’Breaking Bad’ ends, but 10 lessons linger
Sure, he may be a sleazebag and a shameless self-promoter. But a lawyer like Saul Goodman ("Better call Saul!") is worth his weight in hundred-dollar bills to a client like Walter White, whom he represented faithfully, if more than often sarcastically. With his mastery of trade practices — legal and illegal — Saul was the most impressive TV lawyer since Perry Mason.
Like it or hate it, Obamacare might cut down on illegal drug trade (at least on TV).
If financially strapped schoolteacher Walt White had had better health care when he got his cancer diagnosis, maybe he wouldn’t have begun cooking meth to help cover his expenses. Meanwhile, his long-term problem — leaving his family provided for after his death — might have been a non-issue had teachers in his district been better paid. On the other hand, if Walt had found himself in less of a jam, there would have been no "Breaking Bad."
’Breaking Bad’ logs record 10.3 million viewers
AMC says Sunday’s “Breaking Bad” finale seized a record-breaking number of viewers for the series.
The concluding episode was seen by 10.3 million viewers. That was three times the audience for the midseason finale airing a year ago.
The network says an expanded one-hour version of its “Talking Bad” discussion after-show delivered 4.4 million viewers.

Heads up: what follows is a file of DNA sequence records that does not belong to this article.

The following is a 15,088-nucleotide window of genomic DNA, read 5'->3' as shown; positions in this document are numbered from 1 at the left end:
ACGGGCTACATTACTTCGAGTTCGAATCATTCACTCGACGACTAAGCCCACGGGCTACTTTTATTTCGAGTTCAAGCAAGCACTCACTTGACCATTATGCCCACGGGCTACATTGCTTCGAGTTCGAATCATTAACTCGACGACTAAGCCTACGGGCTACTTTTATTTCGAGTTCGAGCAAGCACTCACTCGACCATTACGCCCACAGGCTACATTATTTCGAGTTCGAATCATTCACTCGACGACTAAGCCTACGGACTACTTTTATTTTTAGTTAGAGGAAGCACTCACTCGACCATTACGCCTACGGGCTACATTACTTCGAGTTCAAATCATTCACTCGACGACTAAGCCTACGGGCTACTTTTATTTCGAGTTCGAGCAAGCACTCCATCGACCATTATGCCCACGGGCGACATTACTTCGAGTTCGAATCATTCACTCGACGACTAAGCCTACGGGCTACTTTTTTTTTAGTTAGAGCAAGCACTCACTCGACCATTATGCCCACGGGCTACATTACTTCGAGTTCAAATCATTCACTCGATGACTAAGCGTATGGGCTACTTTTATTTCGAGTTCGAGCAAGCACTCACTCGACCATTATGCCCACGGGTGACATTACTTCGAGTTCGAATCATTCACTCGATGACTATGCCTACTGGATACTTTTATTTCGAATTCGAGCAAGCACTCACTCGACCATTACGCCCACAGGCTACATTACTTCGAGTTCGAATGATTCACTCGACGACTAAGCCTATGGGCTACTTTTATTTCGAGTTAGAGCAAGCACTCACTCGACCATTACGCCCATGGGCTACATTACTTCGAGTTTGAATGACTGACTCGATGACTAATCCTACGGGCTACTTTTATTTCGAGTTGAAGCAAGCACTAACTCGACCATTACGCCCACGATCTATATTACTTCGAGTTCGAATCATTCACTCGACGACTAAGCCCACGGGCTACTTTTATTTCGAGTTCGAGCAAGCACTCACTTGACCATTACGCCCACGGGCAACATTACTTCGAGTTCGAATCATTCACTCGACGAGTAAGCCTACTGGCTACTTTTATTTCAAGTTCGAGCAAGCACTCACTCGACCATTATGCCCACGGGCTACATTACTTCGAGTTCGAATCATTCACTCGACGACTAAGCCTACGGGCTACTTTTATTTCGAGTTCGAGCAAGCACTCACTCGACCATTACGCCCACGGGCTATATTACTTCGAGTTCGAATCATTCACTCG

The drama’s popularity has soared during its five-season run, while it reaped acclaim and awards. At last week’s Emmy Awards it collected a best-drama-series trophy and a supporting-actress statuette for Anna Gunn, who played the wife of teacher-turned-drug-lord Walter White opposite series star Bryan Cranston.
The series’ previous record was set last Sunday, when 6.6 million viewers tuned at the same time as the Emmys.
— The Associated Press
Finish what you start.
It’s never good to leave hanging important tasks. Walt is a shining example of a guy determined to tie up loose ends. That was part of why the "Breaking Bad" finale was so good.
Follow your bliss (and be willing to forge a different path getting there).
Walter White discovered this lesson. Vince Gilligan demonstrated its wisdom in real life by creating "Breaking Bad," a radically different series. So did AMC execs by airing what turned out to be perhaps the best drama of all time. How many other networks are willing to learn?